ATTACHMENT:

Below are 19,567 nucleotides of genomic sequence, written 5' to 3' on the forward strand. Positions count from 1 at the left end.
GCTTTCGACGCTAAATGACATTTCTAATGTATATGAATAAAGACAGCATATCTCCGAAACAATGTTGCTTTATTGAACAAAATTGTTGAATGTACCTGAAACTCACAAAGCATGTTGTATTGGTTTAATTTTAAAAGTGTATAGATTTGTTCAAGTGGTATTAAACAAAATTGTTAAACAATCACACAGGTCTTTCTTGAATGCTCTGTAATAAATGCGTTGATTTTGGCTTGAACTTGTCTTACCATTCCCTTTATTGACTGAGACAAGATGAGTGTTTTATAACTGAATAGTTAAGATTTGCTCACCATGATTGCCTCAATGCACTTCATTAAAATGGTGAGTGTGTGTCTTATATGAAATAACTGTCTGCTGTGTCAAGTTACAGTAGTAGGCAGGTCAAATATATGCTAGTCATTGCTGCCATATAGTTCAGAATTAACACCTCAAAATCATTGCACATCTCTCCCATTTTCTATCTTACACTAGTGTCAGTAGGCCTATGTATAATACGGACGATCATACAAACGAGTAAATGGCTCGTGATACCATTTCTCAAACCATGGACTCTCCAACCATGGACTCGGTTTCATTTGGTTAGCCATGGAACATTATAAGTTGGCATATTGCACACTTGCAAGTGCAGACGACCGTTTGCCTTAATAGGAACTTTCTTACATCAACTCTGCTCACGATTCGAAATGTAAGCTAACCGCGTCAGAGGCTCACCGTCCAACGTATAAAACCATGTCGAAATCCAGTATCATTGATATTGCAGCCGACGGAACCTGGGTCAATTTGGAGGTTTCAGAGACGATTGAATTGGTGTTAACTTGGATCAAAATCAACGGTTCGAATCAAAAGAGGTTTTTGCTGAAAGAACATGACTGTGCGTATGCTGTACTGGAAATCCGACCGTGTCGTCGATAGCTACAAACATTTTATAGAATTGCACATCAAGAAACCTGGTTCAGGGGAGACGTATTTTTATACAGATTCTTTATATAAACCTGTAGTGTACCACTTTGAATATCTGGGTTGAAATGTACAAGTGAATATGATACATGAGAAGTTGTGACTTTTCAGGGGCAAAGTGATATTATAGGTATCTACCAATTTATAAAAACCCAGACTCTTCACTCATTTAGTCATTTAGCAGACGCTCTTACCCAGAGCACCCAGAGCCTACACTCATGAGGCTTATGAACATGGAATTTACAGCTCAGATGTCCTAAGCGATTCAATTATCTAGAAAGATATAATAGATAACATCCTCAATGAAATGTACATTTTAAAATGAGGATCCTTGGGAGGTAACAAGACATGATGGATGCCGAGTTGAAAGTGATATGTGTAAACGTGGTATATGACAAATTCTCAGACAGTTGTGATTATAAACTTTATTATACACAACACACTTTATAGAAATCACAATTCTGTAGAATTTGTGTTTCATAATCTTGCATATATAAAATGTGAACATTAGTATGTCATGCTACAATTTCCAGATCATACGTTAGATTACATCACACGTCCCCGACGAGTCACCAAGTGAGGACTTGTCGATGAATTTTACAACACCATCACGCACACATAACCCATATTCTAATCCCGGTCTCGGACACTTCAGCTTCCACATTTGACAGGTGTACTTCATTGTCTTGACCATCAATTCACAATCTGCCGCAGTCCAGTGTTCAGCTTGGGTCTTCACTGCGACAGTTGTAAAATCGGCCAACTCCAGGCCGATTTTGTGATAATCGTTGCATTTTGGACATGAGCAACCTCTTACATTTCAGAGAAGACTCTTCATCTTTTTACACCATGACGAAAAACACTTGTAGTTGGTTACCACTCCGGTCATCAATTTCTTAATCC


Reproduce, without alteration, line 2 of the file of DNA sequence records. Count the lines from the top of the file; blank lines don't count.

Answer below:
GCTTTCGACGCTAAATGACATTTCTAATGTATATGAATAAAGACAGCATATCTCCGAAACAATGTTGCTTTATTGAACAAAATTGTTGAATGTACCTGAAACTCACAAAGCATGTTGTATTGGTTTAATTTTAAAAGTGTATAGATTTGTTCAAGTGGTATTAAACAAAATTGTTAAACAATCACACAGGTCTTTCTTGAATGCTCTGTAATAAATGCGTTGATTTTGGCTTGAACTTGTCTTACCATTCCCTTTATTGACTGAGACAAGATGAGTGTTTTATAACTGAATAGTTAAGATTTGCTCACCATGATTGCCTCAATGCACTTCATTAAAATGGTGAGTGTGTGTCTTATATGAAATAACTGTCTGCTGTGTCAAGTTACAGTAGTAGGCAGGTCAAATATATGCTAGTCATTGCTGCCATATAGTTCAGAATTAACACCTCAAAATCATTGCACATCTCTCCCATTTTCTATCTTACACTAGTGTCAGTAGGCCTATGTATAATACGGACGATCATACAAACGAGTAAATGGCTCGTGATACCATTTCTCAAACCATGGACTCTCCAACCATGGACTCGGTTTCATTTGGTTAGCCATGGAACATTATAAGTTGGCATATTGCACACTTGCAAGTGCAGACGACCGTTTGCCTTAATAGGAACTTTCTTACATCAACTCTGCTCACGATTCGAAATGTAAGCTAACCGCGTCAGAGGCTCACCGTCCAACGTATAAAACCATGTCGAAATCCAGTATCATTGATATTGCAGCCGACGGAACCTGGGTCAATTTGGAGGTTTCAGAGACGATTGAATTGGTGTTAACTTGGATCAAAATCAACGGTTCGAATCAAAAGAGGTTTTTGCTGAAAGAACATGACTGTGCGTATGCTGTACTGGAAATCCGACCGTGTCGTCGATAGCTACAAACATTTTATAGAATTGCACATCAAGAAACCTGGTTCAGGGGAGACGTATTTTTATACAGATTCTTTATATAAACCTGTAGTGTACCACTTTGAATATCTGGGTTGAAATGTACAAGTGAATATGATACATGAGAAGTTGTGACTTTTCAGGGGCAAAGTGATATTATAGGTATCTACCAATTTATAAAAACCCAGACTCTTCACTCATTTAGTCATTTAGCAGACGCTCTTACCCAGAGCACCCAGAGCCTACACTCATGAGGCTTATGAACATGGAATTTACAGCTCAGATGTCCTAAGCGATTCAATTATCTAGAAAGATATAATAGATAACATCCTCAATGAAATGTACATTTTAAAATGAGGATCCTTGGGAGGTAACAAGACATGATGGATGCCGAGTTGAAAGTGATATGTGTAAACGTGGTATATGACAAATTCTCAGACAGTTGTGATTATAAACTTTATTATACACAACACACTTTATAGAAATCACAATTCTGTAGAATTTGTGTTTCATAATCTTGCATATATAAAATGTGAACATTAGTATGTCATGCTACAATTTCCAGATCATACGTTAGATTACATCACACGTCCCCGACGAGTCACCAAGTGAGGACTTGTCGATGAATTTTACAACACCATCACGCACACATAACCCATATTCTAATCCCGGTCTCGGACACTTCAGCTTCCACATTTGACAGGTGTACTTCATTGTCTTGACCATCAATTCACAATCTGCCGCAGTCCAGTGTTCAGCTTGGGTCTTCACTGCGACAGTTGTAAAATCGGCCAACTCCAGGCCGATTTTGTGATAATCGTTGCATTTTGGACATGAGCAACCTCTTACATTTCAGAGAAGACTCTTCATCTTTTTACACCATGACGAAAAACACTTGTAGTTGGTTACCACTCCGGTCATCAATTTCTTAATCC